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tarded, the world is kept long in the same state, and every new race is to gain the prudence of their predecessors by committing and redressing the same miscarriages.

To secure to the old that influence which they are willing to claim, and which might so much contribute to the improvement of the arts of life, it is absolutely necessary that they give themselves up to the duties of declining years; and contenteilly resign to youth its levity, its pleasures, its frolicks, and its fopperies. It is a hopeless endeavour to unite the contrarieties of spring and winter; it is unjust to claim the privileges of age, and retain the playthings of childhood. The young always form magnificent ideas of the wisdoin and gravity of men, whom they consider as placed at a distance from them in the ranks of existence, and naturally look on those whom they fiod trifling with long beards, with contempt and indignation, . like that which women feel at the effeminacy of men. If dotards will contend with boys in those performances in which boys must always excel them; if they will dress crippled limbs in embroidery, endeavour at gayety with faltering voices, and darken assemblies of pléao, sure with the ghastliness of discase, they may well expect those who find their diversions obstructed will hoot them away; and that if they descend to competition with youth, they must bear the incolence of successful rivals.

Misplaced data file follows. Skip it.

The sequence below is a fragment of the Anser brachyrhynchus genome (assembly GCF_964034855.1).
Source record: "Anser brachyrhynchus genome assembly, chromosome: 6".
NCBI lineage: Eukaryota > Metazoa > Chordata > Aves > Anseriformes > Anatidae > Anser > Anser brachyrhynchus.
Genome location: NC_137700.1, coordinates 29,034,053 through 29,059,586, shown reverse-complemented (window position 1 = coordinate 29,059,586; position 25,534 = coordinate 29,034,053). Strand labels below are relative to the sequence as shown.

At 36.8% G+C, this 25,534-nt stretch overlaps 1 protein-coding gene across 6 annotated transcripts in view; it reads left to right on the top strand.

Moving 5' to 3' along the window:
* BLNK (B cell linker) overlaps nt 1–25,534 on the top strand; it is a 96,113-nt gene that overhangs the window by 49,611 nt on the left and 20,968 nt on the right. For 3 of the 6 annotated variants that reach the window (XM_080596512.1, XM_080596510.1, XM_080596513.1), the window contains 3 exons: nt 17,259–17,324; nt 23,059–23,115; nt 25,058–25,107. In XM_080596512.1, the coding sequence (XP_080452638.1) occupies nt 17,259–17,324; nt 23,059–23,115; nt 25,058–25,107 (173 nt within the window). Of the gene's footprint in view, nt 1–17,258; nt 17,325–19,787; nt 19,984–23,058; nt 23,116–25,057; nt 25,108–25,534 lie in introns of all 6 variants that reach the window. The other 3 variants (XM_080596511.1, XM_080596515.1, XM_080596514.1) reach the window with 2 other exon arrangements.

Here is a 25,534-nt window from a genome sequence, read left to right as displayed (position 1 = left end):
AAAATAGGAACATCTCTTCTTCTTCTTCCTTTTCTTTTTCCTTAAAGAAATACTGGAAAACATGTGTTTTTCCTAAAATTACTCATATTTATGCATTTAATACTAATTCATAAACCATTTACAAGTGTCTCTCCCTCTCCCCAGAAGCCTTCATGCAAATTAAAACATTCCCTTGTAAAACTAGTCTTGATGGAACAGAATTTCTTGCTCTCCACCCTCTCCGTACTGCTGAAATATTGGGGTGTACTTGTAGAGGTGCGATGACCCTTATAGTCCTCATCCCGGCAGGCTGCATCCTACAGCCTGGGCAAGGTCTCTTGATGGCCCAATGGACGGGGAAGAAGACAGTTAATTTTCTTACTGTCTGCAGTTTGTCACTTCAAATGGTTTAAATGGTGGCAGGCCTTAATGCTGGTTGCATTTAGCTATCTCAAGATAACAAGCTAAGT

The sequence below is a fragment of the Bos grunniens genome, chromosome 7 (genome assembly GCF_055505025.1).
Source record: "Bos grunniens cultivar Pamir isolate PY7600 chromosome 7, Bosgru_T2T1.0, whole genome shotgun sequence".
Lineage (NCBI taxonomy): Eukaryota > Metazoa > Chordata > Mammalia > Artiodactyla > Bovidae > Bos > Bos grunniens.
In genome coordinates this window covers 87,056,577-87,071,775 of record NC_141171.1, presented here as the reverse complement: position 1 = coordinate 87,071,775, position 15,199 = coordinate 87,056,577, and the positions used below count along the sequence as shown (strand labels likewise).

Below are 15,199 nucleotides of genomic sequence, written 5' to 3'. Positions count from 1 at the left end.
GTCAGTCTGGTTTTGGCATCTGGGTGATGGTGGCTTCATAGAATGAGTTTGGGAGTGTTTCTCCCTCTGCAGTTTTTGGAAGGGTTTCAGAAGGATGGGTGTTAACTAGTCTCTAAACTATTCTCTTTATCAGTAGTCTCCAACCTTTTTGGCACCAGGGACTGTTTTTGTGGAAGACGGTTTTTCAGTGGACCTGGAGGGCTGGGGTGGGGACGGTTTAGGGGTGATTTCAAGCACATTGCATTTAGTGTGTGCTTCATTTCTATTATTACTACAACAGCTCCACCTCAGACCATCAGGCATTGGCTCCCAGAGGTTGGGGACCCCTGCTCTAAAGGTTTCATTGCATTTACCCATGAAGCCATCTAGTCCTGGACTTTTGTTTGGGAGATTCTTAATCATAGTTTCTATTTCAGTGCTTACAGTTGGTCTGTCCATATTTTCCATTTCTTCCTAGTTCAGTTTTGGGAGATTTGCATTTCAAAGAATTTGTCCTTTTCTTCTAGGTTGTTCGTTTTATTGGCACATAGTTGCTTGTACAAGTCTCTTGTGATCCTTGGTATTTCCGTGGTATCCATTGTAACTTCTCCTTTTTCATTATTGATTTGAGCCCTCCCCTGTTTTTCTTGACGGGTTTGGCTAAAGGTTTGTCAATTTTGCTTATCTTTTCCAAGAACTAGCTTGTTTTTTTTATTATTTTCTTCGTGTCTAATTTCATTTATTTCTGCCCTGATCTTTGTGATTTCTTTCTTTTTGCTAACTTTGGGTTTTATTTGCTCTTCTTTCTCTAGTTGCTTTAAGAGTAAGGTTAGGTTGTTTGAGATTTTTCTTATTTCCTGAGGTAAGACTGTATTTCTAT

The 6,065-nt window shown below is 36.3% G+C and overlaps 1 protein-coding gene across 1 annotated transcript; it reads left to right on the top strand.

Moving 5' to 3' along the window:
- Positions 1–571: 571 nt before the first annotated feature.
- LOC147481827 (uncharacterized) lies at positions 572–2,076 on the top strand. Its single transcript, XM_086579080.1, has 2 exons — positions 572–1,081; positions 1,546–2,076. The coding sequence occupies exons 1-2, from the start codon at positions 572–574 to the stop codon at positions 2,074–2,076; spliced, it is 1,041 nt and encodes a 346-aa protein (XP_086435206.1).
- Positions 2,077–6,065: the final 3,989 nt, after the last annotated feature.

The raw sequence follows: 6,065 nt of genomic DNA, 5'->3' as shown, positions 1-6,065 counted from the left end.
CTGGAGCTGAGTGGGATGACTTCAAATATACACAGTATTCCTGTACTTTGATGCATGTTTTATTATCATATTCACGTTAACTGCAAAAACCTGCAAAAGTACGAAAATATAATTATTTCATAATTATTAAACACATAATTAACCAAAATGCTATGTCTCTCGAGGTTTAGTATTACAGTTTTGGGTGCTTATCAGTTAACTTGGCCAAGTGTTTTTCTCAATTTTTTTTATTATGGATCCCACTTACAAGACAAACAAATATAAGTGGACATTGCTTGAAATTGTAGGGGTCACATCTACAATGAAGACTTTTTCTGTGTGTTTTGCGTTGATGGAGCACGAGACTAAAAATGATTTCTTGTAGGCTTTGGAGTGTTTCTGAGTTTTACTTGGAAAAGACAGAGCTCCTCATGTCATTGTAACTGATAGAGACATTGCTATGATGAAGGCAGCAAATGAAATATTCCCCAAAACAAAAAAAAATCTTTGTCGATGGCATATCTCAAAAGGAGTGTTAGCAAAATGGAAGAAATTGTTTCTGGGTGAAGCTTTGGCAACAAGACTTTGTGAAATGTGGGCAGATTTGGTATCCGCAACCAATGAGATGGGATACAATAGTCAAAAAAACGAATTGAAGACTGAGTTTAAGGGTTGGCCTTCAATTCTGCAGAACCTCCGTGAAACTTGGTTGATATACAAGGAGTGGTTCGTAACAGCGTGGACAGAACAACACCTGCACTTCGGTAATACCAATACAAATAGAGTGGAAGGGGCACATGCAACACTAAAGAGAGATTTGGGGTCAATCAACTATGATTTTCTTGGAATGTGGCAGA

Lusisti satis, edisti sutis, atque bibisti:
Tempus abire tibi est.
You're had your share of mirih, of meat and drink;
'Tis time to quit the scene-'tis time to think.